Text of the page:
A Saturday afternoon tour through the Wichita Mountains revealed the beginnings of a thaw from last week’s wicked winter storm.

While the landscape still carried patches of snow, temperatures in the mid-40s by afternoon allowed some semblance of spring’s hint to appear.

Reopened to the public Friday, the roadways leading into and through the Wichita Mountains were cleared for traffic and many shoulders offered space for those wishing to get out and stretch their legs.

A handful of hikers left Mount Scott following their trek up the mountain. A pair of cars parked on the side of the road and occasional glances of movement up the mountain revealed there were more taking advantage of the day’s sunshine. But good footing and footwear were needed to make the ascent on the still-patched with snow, slush and ice roadway.

Turning off the main roadway to the Lake Jed Johnson access proved that not all roads were cleared equally. With the day’s sunlight and temperatures projected in the 50s, they will prove clearer by Monday.

In following footsteps from parking to lakeside, a seeming well-worn path showed journeys taken across the frozen lake surface. Shimmering pools of liquid inside the slushy steps hinted at foolishness to follow if the path is taken now.

Those walking the Jed Johnson hiking trail kept careful steps as they ascended and descended the snow-covered path. There are places of snow and ice that will will remain for days to come. Straying from the path, you would sometimes forget the still prickly cactus protruding from the snow that line it just feet away.

The temptation to step onto the frozen top of Quanah Parker Lake proved too much for one couple out for the day. But as water appeared above the ice in places, it was more akin to skating on thin ice to make the journey.

As life appeared with visitors driving through, the wildlife the refuge is known for was sparse, save for a fraction of the longhorn herd who grouped around a patch of tall prairie grass.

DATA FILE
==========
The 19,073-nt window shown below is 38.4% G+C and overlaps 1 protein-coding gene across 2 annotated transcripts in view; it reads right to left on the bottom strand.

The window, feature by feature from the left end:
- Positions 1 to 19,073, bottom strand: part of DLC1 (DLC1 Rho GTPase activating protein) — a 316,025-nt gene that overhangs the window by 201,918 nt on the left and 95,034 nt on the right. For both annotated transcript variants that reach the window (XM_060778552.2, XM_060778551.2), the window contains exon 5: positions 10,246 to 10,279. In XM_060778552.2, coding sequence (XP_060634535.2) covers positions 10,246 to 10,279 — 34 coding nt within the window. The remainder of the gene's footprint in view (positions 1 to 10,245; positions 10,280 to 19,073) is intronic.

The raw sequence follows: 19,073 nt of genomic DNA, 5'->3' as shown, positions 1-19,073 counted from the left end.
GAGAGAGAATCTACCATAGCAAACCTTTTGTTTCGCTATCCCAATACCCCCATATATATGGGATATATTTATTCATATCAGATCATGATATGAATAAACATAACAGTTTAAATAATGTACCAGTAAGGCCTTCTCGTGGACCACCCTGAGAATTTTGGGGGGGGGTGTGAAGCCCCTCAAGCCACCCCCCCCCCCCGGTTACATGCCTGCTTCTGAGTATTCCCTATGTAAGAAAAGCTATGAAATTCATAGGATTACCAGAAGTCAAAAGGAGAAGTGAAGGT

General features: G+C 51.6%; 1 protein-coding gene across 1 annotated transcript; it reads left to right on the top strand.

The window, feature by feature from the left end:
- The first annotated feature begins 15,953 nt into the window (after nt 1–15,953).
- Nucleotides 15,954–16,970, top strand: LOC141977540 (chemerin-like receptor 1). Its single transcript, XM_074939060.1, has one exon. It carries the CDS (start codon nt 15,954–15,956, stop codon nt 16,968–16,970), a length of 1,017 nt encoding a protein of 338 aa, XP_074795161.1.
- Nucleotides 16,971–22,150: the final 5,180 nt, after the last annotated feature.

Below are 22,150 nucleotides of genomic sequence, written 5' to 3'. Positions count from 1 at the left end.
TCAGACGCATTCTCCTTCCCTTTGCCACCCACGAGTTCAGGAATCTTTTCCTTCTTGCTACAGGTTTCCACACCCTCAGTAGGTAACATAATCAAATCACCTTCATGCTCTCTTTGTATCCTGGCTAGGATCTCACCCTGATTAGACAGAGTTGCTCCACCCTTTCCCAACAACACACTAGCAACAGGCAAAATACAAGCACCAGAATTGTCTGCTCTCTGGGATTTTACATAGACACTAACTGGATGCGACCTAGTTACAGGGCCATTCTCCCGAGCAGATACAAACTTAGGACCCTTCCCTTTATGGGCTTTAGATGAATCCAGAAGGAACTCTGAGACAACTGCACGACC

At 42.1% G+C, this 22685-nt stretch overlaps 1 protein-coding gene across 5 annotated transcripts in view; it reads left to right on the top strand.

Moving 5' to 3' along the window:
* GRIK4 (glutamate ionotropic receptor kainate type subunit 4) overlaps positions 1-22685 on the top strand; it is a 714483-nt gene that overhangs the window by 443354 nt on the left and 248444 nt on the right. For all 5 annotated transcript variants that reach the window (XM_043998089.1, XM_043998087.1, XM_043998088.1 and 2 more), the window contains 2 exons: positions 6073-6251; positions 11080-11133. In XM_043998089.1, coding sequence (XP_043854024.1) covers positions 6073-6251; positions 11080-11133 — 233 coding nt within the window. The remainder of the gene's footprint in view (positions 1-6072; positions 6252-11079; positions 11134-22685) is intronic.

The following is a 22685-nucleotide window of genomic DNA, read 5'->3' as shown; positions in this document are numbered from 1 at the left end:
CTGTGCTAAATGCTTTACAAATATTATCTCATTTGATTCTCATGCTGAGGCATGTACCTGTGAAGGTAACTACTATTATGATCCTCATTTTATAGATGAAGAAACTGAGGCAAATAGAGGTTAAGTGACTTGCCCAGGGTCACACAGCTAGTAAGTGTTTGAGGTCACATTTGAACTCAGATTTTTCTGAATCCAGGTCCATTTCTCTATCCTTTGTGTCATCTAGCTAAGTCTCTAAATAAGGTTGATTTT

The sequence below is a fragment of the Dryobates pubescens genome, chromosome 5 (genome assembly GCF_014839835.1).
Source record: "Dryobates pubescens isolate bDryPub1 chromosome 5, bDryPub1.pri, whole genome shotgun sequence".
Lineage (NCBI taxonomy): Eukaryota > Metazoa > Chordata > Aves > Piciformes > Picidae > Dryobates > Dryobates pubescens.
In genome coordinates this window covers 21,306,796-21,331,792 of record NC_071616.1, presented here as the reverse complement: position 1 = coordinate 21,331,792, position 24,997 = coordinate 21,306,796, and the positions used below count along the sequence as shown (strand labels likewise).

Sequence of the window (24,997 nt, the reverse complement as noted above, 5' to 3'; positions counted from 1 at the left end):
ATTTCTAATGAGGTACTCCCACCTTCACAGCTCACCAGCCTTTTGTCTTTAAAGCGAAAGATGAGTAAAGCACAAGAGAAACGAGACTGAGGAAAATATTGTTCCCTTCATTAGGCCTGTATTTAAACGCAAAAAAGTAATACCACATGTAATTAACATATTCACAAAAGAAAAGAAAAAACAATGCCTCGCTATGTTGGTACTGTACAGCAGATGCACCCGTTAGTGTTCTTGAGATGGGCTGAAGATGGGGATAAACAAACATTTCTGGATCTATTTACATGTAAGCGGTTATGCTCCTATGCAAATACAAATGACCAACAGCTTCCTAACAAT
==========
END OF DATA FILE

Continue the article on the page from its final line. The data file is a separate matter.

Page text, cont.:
With the Holy City and the Refuge Visitors Center closed, it was up to visitors’ devices for entertainment. Most chose to enjoy the drive.

The usually lively pace of Medicine Park had even slowed. Visitors still made the journey, but few were out and about on the streets, mostly choosing to visit one of the town’s restaurants. With Medicine Creek frozen to a standstill, even ice fishing was out of the question.

But hope glimmered for the spring that nears. Water began to trickle from under the frozen lake and along the cascading sheets of ice running down the waterfall from the Lake Lawtonka spillover into Medicine Creek.

Upon arrival to the Lake Lawtonka dam, it appeared more an Arctic port of call than a usually thriving catfishing spot. Frozen foam from roiling waters appeared like pearlescent blooms along the shore and at the base of the dock. The layers of snow atop the solidified liquid appeared like a sea of shaving cream. That would prove too tempting at other places at the lake. The Elgin Fire Department reported that at least two people had fallen through the ice Saturday. No one was hospitalized but the potential for hypothermia and worse remains. But with every degree warmer and every passing day, following through with that urge could turn deadly.

Enjoy the view and remember that spring is less than a month away.

Written by Scott Rains: scott.rains@swoknews.com.

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